Gabby’s Puerto Rican “Arañitas”

By Elizabeth Czajkowski Here’s a salty, tropical snack to get you through the work week.

Since “Bananas” stole the spotlight in last week’s article, I thought it would only be fair if, this week, we gave some recognition to the banana’s lesser known, salty, starchy twin — the plantain. Although these two fruits may look the same on the outside, they are prepared and eaten in very different ways. To provide you with some “insider knowledge” about plantains, I tracked down an expert: Wheaton College’s very own, Gabriela Szostak ’21, who is quite familiar with this flavorful fruit because of her Puerto Rican heritage.


Puerto Rico offers a vast menu of culinary dishes including empanadas, fish, roast pork and staple meals such as arroz con pollo (rice and chicken) and arroz con gandules (rice and pigeon peas). And, of course, we cannot forget the vibrant tropical fruits such as guava, pineapple and coconuts. Yet, among these many delicious foods, the plantain reserves a special place in Puerto Rican cuisine. “They’re a very typical Caribbean food,” Gabby said. “We eat them all the time in Puerto Rico. Most people will eat potatoes or something like that as a side dish, but we eat plantains.” She says it is common to find plantains served as mofongo, a much-loved Puerto Rican dish, or sold as fritters at little food stands on road sides. 

Like bananas, plantains change color as they ripen. They go from green to yellow to black. “People either eat them yellow — and they have a sweeter flavor — or green, which has a more savory, salty flavor,” Gabby said. However, unlike bananas, plantains are almost always cooked before they are eaten because they are so starchy. 


Gabby’s favorite recipe using plantains, “Arañitas” (literally: little spiders), is a fried dish passed down from her abuela. Her mom has been making these fritters since Gabby was little, and cooking has always been a way for her and her mom to spend time together. Gabby remembers that when the two of them first started making these “spiders,” the oil in the pan became too hot too quickly and started popping all over the place. “I just remember it popping all over the kitchen and we were screaming and running around and we’re like, ‘Ahhhh! What do we do?’” Gabby said, laughing. “So, that’s why you always increase your heat slowly. And then, we had to clean the kitchen afterwards.” She added wryly, “So that was fun.”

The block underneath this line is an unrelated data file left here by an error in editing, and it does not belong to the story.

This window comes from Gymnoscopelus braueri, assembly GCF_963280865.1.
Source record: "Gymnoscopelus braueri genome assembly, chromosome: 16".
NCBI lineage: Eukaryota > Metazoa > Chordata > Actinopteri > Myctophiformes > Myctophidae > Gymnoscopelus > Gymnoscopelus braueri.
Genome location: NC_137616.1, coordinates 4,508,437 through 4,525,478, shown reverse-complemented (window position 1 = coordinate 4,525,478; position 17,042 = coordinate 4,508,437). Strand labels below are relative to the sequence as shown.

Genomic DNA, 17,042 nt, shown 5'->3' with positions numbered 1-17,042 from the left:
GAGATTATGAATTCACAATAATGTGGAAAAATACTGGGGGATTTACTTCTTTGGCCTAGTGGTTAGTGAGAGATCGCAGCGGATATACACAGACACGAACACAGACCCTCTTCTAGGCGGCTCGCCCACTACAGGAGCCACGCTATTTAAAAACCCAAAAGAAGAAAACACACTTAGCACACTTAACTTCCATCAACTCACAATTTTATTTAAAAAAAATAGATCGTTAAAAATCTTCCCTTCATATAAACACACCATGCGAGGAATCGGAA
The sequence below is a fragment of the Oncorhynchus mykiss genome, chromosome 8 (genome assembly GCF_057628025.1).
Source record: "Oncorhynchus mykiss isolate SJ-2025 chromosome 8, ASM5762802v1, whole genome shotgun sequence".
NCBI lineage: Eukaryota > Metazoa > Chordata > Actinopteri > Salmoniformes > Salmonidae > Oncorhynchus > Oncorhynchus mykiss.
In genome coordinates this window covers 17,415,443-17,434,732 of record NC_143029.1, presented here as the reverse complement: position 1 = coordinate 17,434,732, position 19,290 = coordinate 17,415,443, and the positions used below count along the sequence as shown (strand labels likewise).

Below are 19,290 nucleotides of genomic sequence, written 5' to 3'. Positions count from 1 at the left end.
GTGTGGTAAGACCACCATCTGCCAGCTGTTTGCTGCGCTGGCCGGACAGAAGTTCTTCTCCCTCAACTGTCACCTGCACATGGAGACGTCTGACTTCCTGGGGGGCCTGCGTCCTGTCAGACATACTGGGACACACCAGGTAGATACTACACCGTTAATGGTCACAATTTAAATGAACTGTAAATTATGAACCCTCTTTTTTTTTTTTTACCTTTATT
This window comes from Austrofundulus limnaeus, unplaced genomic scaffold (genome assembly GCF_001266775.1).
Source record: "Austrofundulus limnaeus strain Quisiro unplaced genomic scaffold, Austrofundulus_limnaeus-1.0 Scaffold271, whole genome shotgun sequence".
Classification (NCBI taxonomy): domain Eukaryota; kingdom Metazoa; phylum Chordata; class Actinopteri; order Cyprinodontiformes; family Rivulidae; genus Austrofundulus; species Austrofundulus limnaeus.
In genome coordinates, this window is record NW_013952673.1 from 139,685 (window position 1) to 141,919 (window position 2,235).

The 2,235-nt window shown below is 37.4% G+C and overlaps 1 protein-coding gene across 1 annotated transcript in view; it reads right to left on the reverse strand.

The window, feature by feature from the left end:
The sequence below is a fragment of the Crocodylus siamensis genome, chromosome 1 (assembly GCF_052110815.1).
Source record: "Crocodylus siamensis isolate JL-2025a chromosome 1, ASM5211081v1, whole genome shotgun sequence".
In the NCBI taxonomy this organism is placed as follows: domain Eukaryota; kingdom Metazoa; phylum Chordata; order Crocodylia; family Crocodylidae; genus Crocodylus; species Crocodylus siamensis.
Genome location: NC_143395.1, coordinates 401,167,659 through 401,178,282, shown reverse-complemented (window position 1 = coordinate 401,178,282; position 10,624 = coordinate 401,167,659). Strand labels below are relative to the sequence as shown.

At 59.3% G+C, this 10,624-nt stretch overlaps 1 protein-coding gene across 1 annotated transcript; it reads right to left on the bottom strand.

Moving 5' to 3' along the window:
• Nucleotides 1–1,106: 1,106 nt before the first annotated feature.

As Gabby shared her memories and spoke about her heritage, she radiated the joy and animation that she noted was so beautiful about the Puerto Rican side of her family. Whenever she visits her abuela, who lives “in the middle of nowhere in Puerto Rico,” she says the whole family ends up coming over. Gabby recounted that there are “like a hundred people. All these cousins and uncles and people I don’t even remember, and it’s just so fun because it’s such a party every time, and everyone is so friendly and so excited to see you.” 


As she spoke, I was reminded of the unique power food possesses to transport us into memories and bring us together. Gabby said cooking not only functions as a love language for her mom, but it is also something near and dear to her own heart and a great way to spend time with family. When I asked why her family recipes are so important, Gabby remarked, “It’s just fun to cook these things with my mom and to know that I get to show my kids one day. And, these traditions — they don’t have to die off even if I don’t live in Puerto Rico in the future. I can still have these Puerto Rican traditions that I can show them.”


Luckily for us, Gabby was willing to share her abuela’s “Arañita” recipe and give us a little taste of Puerto Rico. This recipe is simple to make and incredibly delicious (The best part of writing this article was that I got to taste-test. Five stars from me!). If you are craving some yummy, crunchy fried food after a long, hard day of classes, this is the perfect snack to whip up.

Gabby’s Puerto Rican “Arañita” Recipe:



– 2 large green plantains

– ½ tsp. of adobo seasoning (or ¼ tsp. each of salt, pepper and garlic powder)

– Vegetable oil to fry (enough to fill the bottom of the pan)



Peel plantains. (Use a knife to cut about a ¼ inch shallow slit down the length of the plantain and peel open.)

Optional: soak peeled plantains for ½ -1 hr. in warm salt water.

Shred plantains using a hand shredder or food processor.


Place shredded plantains in a medium bowl and mix in seasoning.

Form into thin patties.

Fry on medium to high heat for a couple minutes on each side until golden brown.

Expert tip: place plantains on a plate with a paper towel to soak up extra oil.

If desired, season with more adobo or serve with ketchup.




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